The result has been the local development of an individualistic, uncaring, unsharing society that by its very nature militates against growth. Therefore in examining the success factors overseas versus the general local failure, I suggest that there is an element of inherent concerns, thought processes, opportunities, societal organization in each community (home and abroad), that contribute to the way Jamaicans perform. But they differ considerably here and there.

Business growth from small to large is a collaborative process requiring investment, imagination, shared ownership, and transparency in order to grow locally and internationally.

I am a proponent of consistency in business, but I must assert that this does not mean being static or worse, living in the past. I say consistency with a view to strategic objectives. If we own a restaurant that caters for breakfast, lunch, and dinner in a tourist destination, then it must open on time every day, and must offer the items offered on the menu; WITHOUT EXCUSES.

If we operate a bank then the published opening hours must be adhered to. If we say 15 minutes to change your car’s oil and filters, then you should always have new oil and filters in stock, and the service persons should be on time. These few examples when extended across the total economy, may on their own, produce more than 5% growth immediately.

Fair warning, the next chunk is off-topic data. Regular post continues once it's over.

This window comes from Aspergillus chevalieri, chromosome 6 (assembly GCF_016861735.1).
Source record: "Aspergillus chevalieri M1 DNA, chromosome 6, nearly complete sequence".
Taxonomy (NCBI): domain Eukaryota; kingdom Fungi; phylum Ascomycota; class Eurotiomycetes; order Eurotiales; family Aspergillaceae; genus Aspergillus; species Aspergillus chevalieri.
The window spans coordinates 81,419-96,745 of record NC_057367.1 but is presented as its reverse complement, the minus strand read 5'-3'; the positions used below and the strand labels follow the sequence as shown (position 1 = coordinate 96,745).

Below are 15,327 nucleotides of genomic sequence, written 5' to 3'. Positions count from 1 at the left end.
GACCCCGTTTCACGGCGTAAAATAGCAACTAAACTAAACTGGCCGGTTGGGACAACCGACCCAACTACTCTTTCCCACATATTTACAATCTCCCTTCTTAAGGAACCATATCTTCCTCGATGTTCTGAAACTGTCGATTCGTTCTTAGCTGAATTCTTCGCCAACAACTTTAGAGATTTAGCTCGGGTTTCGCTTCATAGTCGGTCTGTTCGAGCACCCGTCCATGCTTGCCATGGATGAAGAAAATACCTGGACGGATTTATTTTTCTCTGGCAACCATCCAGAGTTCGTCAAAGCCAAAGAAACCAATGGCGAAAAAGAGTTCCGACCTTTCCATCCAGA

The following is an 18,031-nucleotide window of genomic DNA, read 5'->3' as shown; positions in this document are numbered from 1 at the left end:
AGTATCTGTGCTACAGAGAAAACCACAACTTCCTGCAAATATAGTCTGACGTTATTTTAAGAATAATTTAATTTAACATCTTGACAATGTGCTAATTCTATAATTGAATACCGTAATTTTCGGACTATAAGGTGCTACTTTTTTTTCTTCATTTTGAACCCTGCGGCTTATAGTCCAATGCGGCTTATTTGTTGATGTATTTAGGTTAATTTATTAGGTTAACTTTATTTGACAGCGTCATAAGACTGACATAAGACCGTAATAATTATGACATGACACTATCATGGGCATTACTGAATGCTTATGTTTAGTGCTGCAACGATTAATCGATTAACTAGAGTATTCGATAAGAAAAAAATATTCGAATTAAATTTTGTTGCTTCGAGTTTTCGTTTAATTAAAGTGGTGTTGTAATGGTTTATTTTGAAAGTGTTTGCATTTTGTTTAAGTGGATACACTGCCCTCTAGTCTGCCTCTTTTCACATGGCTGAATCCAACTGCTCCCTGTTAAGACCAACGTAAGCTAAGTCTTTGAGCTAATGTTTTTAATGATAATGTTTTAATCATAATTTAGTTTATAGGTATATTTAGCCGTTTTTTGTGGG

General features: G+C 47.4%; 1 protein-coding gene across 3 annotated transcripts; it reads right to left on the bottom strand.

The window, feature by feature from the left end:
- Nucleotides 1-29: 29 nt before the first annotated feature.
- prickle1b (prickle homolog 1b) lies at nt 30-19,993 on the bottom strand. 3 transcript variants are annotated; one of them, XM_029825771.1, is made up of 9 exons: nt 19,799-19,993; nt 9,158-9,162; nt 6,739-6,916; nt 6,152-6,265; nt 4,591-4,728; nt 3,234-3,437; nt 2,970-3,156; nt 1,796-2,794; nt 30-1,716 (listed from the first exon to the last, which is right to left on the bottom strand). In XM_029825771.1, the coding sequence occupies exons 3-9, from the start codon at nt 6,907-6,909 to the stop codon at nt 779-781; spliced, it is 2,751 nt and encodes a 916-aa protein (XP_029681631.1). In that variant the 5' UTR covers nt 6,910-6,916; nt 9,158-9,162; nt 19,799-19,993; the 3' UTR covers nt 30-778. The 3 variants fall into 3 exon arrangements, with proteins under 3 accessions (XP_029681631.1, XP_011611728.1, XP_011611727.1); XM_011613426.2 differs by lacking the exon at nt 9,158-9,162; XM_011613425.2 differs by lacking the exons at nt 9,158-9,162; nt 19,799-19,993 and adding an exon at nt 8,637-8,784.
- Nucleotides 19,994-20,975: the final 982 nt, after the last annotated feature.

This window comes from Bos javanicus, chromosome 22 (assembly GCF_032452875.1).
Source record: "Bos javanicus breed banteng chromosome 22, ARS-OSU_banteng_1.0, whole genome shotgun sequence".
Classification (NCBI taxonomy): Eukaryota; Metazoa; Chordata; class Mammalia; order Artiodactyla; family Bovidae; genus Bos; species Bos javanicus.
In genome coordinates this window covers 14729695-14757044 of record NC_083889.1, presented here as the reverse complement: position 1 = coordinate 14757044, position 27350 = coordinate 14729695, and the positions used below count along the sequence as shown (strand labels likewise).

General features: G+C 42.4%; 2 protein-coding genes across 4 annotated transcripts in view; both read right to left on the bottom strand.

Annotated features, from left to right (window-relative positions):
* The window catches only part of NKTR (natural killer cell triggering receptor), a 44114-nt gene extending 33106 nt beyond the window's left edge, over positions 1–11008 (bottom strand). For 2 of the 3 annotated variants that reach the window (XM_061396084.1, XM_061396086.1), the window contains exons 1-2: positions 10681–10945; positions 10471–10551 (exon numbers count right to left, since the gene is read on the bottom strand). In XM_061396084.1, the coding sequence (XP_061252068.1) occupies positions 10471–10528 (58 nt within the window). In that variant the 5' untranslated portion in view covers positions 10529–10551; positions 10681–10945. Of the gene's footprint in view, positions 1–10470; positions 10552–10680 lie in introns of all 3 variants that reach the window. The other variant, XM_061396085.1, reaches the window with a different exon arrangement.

If we offer a great service then why should we have a single location and ignore viable alternatives. Imagine all banks, chartered accounting firms, cable services, and taxi operators in Kingston, but not in Montego Bay, Mandeville, Spanish Town, Port Maria, or Port Antonio, what a fiasco that would be.

If that service/product/brand is really good then why must the Jamaican market be the only place to do business with a population of 2.8 million? This is the thinking required for export and FDI. Growth does need planning and motivation, and a dose of implementation. Who should think these elements through? Where should direction come from?

My advice is that planning and motivation is a function of management and employees working in unison and with mutual respect, moving towards a single vision led by management. If we do other than that then we do not deserve the title of manager.

But whose responsibility is it to tell managers and owners of their duty? Is it all left to Michael Lee Chin?

Is it left to the Government? I don’t think so.

So each of you figure that out.